You Should Camp Alone At Least Once
Company is overrated
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My journal entry on the night of my first solo backpacking trip reads: “Just heard a loud cracking noise, followed by some heavy thumps. It sounded like a bear. Didn’t bear-bag my food. Whoops.” I cringed in my sleeping bag, clutching my pocket knife as I pictured a snarling beast tearing through my tent like it was tissue paper. How I wished I could turn to the person next to me and whisper giddily, “What do you think that sound was?”
I had spent the day hiking through the Seneca Creek backcountry in West Virginia. A few weeks prior, someone told me about a spruce forest that resembled the woods of the Pacific Northwest. Inspired by the transcendentalist literature I was studying in college, I decided to explore it on my own. It was a test. Could I survive a night in the woods alone?
The plan was set: ten miles over two days. I printed the necessary maps, studied the trail system, and dutifully checked the forecast. I had enough outdoor knowledge to make the trip a breeze. Or so I thought.
Worried I’d be setting up camp alone in the dark, I took off at the trailhead like a rocket, huffing it past other hikers who seemed amused at my frantic pace. Maybe it was the storm that blew in and drenched me, but hours later I realized I’d overshot a turn. I was tired, flustered, and soaked. With daylight gone I made camp, scarfed down some granola bars (no glorious camp feasts to be shared), took off my socks—which felt like damp dish rags—and plopped down on my sleeping pad.
Some people rave about the freedom of camping alone. I have friends who speak in platitudes about the peace and quiet they find among the trees. But the overwhelming emotion I experienced that night was boredom. At 6 P.M., I fished around in my pack and pulled out a too-soggy copy of The Best American Travel Writing. No thrilling tales would be read that night. I resorted to journaling, stretching, then getting lost in my thoughts. Eventually, I crawled into my bag.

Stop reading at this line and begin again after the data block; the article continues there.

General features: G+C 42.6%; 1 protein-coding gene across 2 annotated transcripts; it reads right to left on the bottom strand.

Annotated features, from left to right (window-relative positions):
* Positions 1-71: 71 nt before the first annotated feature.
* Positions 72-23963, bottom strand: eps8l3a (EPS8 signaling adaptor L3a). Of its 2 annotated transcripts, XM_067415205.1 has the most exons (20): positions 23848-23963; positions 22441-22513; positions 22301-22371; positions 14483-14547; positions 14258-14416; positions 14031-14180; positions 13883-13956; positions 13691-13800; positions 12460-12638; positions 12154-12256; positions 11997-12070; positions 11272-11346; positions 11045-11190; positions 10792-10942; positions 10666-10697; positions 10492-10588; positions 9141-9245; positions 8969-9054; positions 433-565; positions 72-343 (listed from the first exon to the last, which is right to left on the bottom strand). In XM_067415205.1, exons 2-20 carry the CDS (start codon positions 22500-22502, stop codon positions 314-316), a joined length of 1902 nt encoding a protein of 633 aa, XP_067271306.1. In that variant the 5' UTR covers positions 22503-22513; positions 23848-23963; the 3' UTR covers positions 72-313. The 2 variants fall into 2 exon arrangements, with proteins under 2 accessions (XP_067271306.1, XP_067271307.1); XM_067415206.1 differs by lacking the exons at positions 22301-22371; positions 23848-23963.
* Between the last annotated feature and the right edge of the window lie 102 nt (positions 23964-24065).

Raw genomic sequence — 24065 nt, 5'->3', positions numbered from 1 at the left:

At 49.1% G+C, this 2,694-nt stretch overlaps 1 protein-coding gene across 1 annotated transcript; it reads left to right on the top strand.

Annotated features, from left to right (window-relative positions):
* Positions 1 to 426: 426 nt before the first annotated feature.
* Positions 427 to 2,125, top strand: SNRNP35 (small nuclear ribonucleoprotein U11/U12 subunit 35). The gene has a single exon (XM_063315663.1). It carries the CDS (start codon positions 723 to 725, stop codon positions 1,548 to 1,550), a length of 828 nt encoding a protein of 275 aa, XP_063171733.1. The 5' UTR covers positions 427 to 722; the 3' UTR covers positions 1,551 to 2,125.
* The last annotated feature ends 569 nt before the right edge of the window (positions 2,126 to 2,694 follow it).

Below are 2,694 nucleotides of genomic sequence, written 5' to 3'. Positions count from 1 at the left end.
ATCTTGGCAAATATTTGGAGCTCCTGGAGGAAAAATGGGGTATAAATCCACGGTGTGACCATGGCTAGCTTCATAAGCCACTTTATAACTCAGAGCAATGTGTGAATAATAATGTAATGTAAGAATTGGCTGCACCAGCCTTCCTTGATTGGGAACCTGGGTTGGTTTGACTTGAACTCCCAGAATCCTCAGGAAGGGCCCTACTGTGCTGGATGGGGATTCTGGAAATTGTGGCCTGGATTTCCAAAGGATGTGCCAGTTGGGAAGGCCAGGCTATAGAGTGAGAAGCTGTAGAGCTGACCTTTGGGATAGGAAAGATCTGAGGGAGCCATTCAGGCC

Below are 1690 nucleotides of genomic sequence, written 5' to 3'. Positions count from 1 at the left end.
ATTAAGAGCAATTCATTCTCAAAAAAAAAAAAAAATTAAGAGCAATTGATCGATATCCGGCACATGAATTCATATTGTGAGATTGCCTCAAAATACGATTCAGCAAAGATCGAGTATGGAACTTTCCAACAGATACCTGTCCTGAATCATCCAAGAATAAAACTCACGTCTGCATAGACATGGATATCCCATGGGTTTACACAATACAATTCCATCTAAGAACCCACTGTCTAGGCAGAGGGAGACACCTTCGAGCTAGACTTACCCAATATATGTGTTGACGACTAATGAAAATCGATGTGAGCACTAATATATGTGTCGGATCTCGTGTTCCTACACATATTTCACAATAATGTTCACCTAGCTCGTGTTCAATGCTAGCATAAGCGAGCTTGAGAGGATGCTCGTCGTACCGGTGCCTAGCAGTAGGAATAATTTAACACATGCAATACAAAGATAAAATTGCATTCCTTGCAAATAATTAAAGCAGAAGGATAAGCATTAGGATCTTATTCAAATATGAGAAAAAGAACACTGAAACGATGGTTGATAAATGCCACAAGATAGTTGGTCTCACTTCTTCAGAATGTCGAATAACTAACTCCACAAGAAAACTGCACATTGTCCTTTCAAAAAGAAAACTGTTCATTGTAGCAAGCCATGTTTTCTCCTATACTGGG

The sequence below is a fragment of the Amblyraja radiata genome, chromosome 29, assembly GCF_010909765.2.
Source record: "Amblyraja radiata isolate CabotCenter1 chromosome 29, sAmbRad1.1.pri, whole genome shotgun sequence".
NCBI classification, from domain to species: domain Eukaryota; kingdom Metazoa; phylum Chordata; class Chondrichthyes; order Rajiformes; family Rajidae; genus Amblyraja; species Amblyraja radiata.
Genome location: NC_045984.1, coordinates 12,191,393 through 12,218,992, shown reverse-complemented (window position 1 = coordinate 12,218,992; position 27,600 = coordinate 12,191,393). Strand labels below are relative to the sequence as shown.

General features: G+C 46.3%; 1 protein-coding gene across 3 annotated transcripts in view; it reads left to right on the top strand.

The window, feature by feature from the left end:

Then the bear, or whatever it was.
After I realized my rookie mistake—forgetting to bag my food—I thought longingly of the voice of reason that apparently had abandoned me a few hours ago: Before we hit the hay, let’s take all the food out of the tent so a bear doesn’t eat us, alright? I could see the headline: “Lone Hiker Killed by Bear in West Virginia.” The disturbing sounds continued: crunching twigs, heavy footsteps, and, wait, was that a scream? (After my trip, I learned that crying foxes can sound like children.) The absence of another human was sobering. Every worry was heightened to the point of feeling like real danger. I slept maybe an hour that night.
I woke up as morning light filled the tent. Still on high alert, I peeked cautiously through the zippered opening. Then the scenery caught my eye: canary yellow and flame-red leaves scattered the wet ground; thousands more hung above me like ornaments. The sky was a bright, milky gray.
Emerson wrote that man “cannot be happy and strong until he too lives with nature in the present, above time.” He’s right. I was so fixated on the end goal that I’d ignored the gorgeous, fleeting foliage that surrounded me on the walk in. I began the hike back to my car, thankful to have all my limbs and flooded with confidence. I had survived the night, without the safety net of a companion.